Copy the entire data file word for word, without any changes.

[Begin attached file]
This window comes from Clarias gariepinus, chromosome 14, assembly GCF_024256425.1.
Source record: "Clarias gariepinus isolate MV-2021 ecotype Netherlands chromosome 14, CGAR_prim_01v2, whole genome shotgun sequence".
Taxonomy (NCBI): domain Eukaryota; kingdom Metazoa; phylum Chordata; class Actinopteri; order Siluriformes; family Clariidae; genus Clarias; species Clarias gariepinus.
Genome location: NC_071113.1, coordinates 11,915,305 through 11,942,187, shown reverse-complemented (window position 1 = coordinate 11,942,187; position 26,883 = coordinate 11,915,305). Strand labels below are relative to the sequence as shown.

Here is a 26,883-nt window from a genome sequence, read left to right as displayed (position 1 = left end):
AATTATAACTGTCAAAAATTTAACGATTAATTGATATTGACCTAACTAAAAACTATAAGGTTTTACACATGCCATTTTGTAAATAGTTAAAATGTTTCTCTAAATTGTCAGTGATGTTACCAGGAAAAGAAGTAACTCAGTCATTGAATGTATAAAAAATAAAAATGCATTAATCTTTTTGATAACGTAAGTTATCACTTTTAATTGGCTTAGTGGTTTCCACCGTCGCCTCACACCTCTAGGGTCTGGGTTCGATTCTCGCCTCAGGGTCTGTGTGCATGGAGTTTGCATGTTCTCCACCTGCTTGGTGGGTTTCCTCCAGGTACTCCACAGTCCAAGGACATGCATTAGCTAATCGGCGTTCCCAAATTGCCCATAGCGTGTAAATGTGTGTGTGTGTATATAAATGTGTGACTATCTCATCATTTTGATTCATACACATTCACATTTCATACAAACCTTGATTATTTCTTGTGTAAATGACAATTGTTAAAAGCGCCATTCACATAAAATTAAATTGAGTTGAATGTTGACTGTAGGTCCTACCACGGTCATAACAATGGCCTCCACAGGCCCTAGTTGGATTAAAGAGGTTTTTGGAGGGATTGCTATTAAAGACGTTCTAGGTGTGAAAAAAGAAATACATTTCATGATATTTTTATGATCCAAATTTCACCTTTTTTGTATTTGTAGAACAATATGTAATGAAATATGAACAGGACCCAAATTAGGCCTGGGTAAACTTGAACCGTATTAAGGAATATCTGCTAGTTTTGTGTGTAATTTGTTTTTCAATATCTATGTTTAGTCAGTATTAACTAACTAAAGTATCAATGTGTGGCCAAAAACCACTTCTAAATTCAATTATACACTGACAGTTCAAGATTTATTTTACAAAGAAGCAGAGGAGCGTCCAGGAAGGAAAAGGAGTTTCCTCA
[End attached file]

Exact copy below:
This window comes from Clarias gariepinus, chromosome 14, assembly GCF_024256425.1.
Source record: "Clarias gariepinus isolate MV-2021 ecotype Netherlands chromosome 14, CGAR_prim_01v2, whole genome shotgun sequence".
Taxonomy (NCBI): domain Eukaryota; kingdom Metazoa; phylum Chordata; class Actinopteri; order Siluriformes; family Clariidae; genus Clarias; species Clarias gariepinus.
Genome location: NC_071113.1, coordinates 11,915,305 through 11,942,187, shown reverse-complemented (window position 1 = coordinate 11,942,187; position 26,883 = coordinate 11,915,305). Strand labels below are relative to the sequence as shown.

Here is a 26,883-nt window from a genome sequence, read left to right as displayed (position 1 = left end):
AATTATAACTGTCAAAAATTTAACGATTAATTGATATTGACCTAACTAAAAACTATAAGGTTTTACACATGCCATTTTGTAAATAGTTAAAATGTTTCTCTAAATTGTCAGTGATGTTACCAGGAAAAGAAGTAACTCAGTCATTGAATGTATAAAAAATAAAAATGCATTAATCTTTTTGATAACGTAAGTTATCACTTTTAATTGGCTTAGTGGTTTCCACCGTCGCCTCACACCTCTAGGGTCTGGGTTCGATTCTCGCCTCAGGGTCTGTGTGCATGGAGTTTGCATGTTCTCCACCTGCTTGGTGGGTTTCCTCCAGGTACTCCACAGTCCAAGGACATGCATTAGCTAATCGGCGTTCCCAAATTGCCCATAGCGTGTAAATGTGTGTGTGTGTATATAAATGTGTGACTATCTCATCATTTTGATTCATACACATTCACATTTCATACAAACCTTGATTATTTCTTGTGTAAATGACAATTGTTAAAAGCGCCATTCACATAAAATTAAATTGAGTTGAATGTTGACTGTAGGTCCTACCACGGTCATAACAATGGCCTCCACAGGCCCTAGTTGGATTAAAGAGGTTTTTGGAGGGATTGCTATTAAAGACGTTCTAGGTGTGAAAAAAGAAATACATTTCATGATATTTTTATGATCCAAATTTCACCTTTTTTGTATTTGTAGAACAATATGTAATGAAATATGAACAGGACCCAAATTAGGCCTGGGTAAACTTGAACCGTATTAAGGAATATCTGCTAGTTTTGTGTGTAATTTGTTTTTCAATATCTATGTTTAGTCAGTATTAACTAACTAAAGTATCAATGTGTGGCCAAAAACCACTTCTAAATTCAATTATACACTGACAGTTCAAGATTTATTTTACAAAGAAGCAGAGGAGCGTCCAGGAAGGAAAAGGAGTTTCCTCA